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New Research on Small Firms and Employment Tribunal Cases

It is well-known that small firms are more likely to face Employment Tribunal (ET) claims than large ones, and raw figures suggest that they tend to lose cases that reach tribunals. New research from Warwick Business School shows that small firms are not in fact disadvantaged if they follow appropriate disciplinary procedures.

The researchers found that a key influence on success at a tribunal was having procedures in place and actually using them. Simply having procedures, or an HR department, made no difference in itself. Small firms are the least likely to have and to follow procedures, and it is this fact, and not the size of the firm as such which is key. An absence of procedures means that problems are not resolved within the firm, and that a claim to an ET may be an employee's only recourse.

Commentators also suggest that the small firm is disadvantaged as cases proceed through the 'pipeline' from claim to tribunal. The research found no evidence of this. Dropping out of the pipeline at various stages was not related to the size of the firm.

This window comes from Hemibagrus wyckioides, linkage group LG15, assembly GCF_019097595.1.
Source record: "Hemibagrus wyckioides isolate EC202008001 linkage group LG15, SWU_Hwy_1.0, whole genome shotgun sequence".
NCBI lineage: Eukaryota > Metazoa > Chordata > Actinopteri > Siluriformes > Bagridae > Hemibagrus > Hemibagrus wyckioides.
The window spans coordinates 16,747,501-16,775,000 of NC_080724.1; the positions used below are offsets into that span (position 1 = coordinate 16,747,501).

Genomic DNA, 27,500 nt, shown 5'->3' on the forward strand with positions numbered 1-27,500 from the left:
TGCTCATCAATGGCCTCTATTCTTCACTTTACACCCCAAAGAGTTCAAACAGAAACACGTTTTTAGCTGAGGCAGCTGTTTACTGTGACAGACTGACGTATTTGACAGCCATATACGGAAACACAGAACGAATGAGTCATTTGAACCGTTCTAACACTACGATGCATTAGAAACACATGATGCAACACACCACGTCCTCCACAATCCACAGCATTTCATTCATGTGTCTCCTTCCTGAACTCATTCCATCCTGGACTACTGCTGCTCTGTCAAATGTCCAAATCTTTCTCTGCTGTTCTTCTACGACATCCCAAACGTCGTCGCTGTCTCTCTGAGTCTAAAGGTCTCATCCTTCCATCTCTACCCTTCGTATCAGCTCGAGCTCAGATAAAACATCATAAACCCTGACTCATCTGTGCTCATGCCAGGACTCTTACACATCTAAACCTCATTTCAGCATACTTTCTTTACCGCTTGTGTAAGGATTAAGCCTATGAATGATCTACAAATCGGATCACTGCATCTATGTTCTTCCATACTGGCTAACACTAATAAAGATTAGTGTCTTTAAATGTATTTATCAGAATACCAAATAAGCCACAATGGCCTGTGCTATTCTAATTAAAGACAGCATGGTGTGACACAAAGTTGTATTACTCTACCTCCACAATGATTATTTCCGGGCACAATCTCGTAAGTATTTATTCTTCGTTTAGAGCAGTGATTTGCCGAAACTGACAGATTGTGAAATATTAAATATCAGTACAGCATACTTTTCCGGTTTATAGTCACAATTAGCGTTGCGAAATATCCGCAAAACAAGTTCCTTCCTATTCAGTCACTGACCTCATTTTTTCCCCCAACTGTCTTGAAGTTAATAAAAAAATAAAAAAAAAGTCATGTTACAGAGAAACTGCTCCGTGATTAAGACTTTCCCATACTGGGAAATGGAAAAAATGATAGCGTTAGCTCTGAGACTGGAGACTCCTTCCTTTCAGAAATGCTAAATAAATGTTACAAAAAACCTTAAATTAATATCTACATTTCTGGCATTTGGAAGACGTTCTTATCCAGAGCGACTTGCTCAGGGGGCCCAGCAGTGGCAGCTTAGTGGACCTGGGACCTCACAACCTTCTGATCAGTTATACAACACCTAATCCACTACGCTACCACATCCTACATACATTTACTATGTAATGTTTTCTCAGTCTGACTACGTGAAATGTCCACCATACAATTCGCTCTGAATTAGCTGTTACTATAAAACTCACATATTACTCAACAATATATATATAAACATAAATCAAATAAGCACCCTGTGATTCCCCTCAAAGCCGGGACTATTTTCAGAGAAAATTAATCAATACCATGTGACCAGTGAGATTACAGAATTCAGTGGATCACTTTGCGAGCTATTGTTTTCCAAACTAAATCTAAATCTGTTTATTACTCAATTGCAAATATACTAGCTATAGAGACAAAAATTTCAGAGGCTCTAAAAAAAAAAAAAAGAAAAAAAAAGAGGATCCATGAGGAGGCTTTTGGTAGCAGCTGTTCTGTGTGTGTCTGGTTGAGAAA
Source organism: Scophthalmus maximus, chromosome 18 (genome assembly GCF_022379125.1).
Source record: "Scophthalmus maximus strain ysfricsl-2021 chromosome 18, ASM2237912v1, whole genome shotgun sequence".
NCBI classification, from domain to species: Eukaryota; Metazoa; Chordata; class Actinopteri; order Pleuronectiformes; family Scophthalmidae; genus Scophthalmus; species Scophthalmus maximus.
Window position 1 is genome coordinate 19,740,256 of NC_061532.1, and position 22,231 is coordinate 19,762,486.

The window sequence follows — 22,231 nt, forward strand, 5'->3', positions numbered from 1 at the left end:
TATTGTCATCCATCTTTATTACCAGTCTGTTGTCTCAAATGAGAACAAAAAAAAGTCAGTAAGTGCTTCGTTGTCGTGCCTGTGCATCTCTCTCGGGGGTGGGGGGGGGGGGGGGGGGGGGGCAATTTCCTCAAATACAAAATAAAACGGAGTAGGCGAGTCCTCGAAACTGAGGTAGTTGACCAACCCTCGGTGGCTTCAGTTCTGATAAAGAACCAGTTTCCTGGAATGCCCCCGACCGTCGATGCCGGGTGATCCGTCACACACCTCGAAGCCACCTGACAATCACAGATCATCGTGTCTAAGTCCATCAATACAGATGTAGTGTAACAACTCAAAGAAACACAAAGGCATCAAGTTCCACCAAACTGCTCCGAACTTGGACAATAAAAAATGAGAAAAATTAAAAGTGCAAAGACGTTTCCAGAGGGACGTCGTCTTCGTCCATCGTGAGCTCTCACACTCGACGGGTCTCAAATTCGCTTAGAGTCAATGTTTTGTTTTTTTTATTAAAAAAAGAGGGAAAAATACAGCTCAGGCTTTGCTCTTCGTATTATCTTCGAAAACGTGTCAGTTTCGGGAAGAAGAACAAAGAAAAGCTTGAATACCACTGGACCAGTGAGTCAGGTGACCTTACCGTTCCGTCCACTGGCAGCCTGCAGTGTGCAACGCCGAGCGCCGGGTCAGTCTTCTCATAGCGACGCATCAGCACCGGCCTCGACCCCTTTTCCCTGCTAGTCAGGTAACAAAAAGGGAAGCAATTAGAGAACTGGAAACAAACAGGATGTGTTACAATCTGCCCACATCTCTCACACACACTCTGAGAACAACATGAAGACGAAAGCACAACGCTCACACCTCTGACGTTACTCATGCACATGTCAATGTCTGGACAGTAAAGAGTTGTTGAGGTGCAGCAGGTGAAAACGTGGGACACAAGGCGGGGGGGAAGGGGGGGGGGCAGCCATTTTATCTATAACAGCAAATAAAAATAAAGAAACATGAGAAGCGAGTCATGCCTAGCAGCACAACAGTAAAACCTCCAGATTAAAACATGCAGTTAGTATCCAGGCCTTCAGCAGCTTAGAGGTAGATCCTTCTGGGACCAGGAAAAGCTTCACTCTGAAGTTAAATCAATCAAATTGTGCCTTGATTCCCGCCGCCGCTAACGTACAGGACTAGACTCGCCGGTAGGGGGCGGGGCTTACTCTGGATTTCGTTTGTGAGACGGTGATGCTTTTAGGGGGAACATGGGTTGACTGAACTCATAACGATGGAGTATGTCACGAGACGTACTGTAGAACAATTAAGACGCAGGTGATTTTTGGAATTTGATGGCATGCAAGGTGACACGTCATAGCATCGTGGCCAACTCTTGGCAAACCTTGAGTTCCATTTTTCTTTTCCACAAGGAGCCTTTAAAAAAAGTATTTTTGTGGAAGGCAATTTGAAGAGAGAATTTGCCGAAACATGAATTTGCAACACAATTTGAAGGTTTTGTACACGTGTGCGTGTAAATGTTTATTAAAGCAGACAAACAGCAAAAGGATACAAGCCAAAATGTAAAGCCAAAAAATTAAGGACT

Professor Paul Edwards of Warwick Business School's Industrial Relations Research Unit says, 'small firms have the benefit of being able to handle employment relations issues informally, but informality can be an excuse for a lack of professionalism. Formal procedures do not need to be complex or bureaucratic, but they must be consistent and fair. Proper procedures help to avoid ET cases'.

The research is based on statistical analysis of the 2003 Survey of Employment Tribunal Applications, which provides a representative sample of ET cases.

For further information please contact:

Vin Hammersley, Director of Communications, WBS
office 024 7652 4124
mobile 079 8595 6624

3rd July 2006